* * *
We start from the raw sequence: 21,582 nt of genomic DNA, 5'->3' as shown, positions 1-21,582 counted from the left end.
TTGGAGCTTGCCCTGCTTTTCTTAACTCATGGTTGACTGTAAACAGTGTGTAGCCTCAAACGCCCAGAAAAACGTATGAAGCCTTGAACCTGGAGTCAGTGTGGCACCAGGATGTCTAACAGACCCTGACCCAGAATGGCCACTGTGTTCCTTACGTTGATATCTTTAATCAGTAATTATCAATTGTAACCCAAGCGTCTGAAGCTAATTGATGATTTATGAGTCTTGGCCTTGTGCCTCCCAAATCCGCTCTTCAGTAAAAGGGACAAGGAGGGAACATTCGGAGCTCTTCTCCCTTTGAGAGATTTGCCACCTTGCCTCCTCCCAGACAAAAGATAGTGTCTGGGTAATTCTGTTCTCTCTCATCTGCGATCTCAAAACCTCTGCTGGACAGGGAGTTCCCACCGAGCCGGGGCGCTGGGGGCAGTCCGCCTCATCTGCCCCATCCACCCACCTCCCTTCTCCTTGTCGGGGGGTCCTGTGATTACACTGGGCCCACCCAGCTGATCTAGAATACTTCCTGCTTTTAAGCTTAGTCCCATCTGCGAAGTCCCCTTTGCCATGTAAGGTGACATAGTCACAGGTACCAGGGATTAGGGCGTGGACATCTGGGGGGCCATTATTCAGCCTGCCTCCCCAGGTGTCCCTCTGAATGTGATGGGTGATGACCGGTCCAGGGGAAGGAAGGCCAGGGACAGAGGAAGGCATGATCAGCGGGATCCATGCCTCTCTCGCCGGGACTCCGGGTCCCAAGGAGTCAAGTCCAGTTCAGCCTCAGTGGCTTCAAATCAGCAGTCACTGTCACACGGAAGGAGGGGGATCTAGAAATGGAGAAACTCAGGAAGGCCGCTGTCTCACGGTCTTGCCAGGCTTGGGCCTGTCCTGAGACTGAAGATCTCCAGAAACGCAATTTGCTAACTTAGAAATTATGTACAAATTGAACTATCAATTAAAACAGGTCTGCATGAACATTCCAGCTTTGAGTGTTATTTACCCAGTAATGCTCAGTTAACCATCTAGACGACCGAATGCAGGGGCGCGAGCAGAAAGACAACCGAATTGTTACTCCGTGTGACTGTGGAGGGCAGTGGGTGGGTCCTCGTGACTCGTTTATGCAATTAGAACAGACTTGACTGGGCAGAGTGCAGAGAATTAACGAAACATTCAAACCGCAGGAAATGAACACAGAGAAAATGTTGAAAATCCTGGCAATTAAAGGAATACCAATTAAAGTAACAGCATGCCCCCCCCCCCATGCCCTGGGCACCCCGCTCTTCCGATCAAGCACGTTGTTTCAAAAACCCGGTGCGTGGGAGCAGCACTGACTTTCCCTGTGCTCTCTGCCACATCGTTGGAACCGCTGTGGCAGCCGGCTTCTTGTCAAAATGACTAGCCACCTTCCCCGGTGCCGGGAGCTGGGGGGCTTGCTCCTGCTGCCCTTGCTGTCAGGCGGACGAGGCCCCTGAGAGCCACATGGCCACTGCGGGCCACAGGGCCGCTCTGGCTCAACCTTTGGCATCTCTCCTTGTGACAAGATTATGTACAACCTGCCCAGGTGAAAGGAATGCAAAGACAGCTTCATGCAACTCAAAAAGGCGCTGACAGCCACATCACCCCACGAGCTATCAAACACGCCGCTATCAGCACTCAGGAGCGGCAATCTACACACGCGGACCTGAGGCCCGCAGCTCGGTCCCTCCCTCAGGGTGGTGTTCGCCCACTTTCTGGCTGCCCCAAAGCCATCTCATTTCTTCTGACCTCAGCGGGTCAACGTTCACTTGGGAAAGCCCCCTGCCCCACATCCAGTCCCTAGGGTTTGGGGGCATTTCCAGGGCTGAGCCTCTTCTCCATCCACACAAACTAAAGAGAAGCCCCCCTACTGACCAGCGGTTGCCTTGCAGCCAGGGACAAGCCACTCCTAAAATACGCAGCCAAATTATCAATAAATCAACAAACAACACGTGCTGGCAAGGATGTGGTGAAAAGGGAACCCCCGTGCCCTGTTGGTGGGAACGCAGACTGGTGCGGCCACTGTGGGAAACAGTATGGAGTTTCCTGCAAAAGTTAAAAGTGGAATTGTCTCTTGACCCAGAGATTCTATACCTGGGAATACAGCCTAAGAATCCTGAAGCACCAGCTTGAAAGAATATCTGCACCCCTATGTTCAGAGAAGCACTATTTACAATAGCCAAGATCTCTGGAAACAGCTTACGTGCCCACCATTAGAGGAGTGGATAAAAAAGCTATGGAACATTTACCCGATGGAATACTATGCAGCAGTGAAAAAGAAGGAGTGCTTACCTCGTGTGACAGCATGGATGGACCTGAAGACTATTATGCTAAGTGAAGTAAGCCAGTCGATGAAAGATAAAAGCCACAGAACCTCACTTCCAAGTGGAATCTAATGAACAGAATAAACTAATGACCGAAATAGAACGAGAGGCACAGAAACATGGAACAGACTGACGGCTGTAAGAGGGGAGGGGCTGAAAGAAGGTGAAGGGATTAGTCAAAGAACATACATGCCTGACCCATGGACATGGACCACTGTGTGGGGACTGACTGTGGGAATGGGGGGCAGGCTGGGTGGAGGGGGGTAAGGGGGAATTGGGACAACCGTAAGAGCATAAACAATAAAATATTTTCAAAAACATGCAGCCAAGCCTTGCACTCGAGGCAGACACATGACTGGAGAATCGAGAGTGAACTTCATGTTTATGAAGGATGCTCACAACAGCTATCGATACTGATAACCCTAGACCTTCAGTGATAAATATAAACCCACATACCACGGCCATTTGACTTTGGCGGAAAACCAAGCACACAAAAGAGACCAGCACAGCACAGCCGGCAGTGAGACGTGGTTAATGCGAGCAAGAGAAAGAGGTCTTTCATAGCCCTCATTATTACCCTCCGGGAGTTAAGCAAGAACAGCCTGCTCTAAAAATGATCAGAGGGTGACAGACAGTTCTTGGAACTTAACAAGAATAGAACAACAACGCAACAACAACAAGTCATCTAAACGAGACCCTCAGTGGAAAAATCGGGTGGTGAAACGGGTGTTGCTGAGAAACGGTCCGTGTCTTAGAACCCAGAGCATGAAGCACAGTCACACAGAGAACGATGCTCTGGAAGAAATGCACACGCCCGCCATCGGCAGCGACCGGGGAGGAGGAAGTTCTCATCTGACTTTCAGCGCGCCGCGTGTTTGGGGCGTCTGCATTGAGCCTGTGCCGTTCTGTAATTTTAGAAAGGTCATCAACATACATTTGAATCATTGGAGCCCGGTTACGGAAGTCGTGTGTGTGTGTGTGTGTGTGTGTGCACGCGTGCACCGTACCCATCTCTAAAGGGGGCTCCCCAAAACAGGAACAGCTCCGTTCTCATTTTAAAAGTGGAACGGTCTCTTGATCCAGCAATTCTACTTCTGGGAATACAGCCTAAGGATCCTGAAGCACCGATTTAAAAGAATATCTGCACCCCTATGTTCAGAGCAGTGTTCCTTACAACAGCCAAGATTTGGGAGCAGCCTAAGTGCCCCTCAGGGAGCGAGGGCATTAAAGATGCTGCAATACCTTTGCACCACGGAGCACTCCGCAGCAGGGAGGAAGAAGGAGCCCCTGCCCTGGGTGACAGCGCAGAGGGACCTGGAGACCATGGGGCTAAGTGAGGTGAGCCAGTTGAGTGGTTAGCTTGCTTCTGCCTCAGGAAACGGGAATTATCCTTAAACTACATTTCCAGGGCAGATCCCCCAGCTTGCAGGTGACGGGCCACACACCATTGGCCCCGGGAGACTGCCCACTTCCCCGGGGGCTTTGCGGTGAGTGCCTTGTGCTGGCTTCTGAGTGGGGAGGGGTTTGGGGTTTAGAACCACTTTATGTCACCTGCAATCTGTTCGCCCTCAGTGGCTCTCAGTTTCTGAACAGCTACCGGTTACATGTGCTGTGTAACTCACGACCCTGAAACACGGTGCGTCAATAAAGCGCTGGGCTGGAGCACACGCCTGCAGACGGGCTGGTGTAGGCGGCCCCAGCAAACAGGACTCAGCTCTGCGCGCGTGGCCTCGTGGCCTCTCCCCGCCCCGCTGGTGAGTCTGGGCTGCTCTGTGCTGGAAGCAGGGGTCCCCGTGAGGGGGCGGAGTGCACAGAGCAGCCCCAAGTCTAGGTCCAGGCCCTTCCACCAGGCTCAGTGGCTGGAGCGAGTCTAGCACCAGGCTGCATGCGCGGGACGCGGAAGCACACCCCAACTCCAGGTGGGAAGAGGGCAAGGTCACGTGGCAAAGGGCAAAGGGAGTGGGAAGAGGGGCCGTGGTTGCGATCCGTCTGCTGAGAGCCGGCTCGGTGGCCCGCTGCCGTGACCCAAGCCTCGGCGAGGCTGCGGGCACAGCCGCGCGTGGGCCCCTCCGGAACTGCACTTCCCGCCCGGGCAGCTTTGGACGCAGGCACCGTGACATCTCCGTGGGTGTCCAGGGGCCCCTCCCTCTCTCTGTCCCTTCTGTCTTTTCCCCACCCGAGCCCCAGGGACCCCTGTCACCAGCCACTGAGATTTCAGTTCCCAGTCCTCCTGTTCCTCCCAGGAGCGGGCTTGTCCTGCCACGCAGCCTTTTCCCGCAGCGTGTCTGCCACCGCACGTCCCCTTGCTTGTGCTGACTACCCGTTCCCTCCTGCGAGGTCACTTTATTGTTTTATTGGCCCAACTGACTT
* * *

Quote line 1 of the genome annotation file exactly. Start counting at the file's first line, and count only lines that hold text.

We start from the raw sequence: 21,582 nt of genomic DNA, 5'->3' as shown, positions 1-21,582 counted from the left end.